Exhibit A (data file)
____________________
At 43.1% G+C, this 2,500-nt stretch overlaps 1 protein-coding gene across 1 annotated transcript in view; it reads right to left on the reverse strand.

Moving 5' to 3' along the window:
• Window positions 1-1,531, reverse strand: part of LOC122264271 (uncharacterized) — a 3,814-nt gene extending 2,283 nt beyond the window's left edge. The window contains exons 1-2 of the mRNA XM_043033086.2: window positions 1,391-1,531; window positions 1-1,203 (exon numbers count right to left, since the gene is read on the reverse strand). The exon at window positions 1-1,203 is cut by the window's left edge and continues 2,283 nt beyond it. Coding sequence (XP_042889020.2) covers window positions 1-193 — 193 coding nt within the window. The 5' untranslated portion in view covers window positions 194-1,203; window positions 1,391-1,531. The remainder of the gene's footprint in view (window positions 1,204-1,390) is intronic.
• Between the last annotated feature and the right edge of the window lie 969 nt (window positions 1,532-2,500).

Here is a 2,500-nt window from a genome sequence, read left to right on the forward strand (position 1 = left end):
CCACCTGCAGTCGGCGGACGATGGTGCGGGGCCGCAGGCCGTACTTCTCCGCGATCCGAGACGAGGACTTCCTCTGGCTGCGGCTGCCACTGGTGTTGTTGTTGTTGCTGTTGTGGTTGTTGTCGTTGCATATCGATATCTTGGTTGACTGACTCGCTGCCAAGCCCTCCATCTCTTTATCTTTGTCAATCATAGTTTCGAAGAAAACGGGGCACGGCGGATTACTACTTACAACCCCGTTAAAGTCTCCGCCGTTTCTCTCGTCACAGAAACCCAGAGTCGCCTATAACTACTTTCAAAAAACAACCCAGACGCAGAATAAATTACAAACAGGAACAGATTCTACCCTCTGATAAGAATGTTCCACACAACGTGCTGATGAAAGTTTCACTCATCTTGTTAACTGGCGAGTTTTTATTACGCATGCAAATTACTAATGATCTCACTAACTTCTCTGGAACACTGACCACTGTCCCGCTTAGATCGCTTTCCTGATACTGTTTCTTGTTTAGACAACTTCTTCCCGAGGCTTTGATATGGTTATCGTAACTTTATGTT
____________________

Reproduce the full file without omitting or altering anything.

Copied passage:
At 43.1% G+C, this 2,500-nt stretch overlaps 1 protein-coding gene across 1 annotated transcript in view; it reads right to left on the reverse strand.

Moving 5' to 3' along the window:
• Window positions 1-1,531, reverse strand: part of LOC122264271 (uncharacterized) — a 3,814-nt gene extending 2,283 nt beyond the window's left edge. The window contains exons 1-2 of the mRNA XM_043033086.2: window positions 1,391-1,531; window positions 1-1,203 (exon numbers count right to left, since the gene is read on the reverse strand). The exon at window positions 1-1,203 is cut by the window's left edge and continues 2,283 nt beyond it. Coding sequence (XP_042889020.2) covers window positions 1-193 — 193 coding nt within the window. The 5' untranslated portion in view covers window positions 194-1,203; window positions 1,391-1,531. The remainder of the gene's footprint in view (window positions 1,204-1,390) is intronic.
• Between the last annotated feature and the right edge of the window lie 969 nt (window positions 1,532-2,500).

Here is a 2,500-nt window from a genome sequence, read left to right on the forward strand (position 1 = left end):
CCACCTGCAGTCGGCGGACGATGGTGCGGGGCCGCAGGCCGTACTTCTCCGCGATCCGAGACGAGGACTTCCTCTGGCTGCGGCTGCCACTGGTGTTGTTGTTGTTGCTGTTGTGGTTGTTGTCGTTGCATATCGATATCTTGGTTGACTGACTCGCTGCCAAGCCCTCCATCTCTTTATCTTTGTCAATCATAGTTTCGAAGAAAACGGGGCACGGCGGATTACTACTTACAACCCCGTTAAAGTCTCCGCCGTTTCTCTCGTCACAGAAACCCAGAGTCGCCTATAACTACTTTCAAAAAACAACCCAGACGCAGAATAAATTACAAACAGGAACAGATTCTACCCTCTGATAAGAATGTTCCACACAACGTGCTGATGAAAGTTTCACTCATCTTGTTAACTGGCGAGTTTTTATTACGCATGCAAATTACTAATGATCTCACTAACTTCTCTGGAACACTGACCACTGTCCCGCTTAGATCGCTTTCCTGATACTGTTTCTTGTTTAGACAACTTCTTCCCGAGGCTTTGATATGGTTATCGTAACTTTATGTT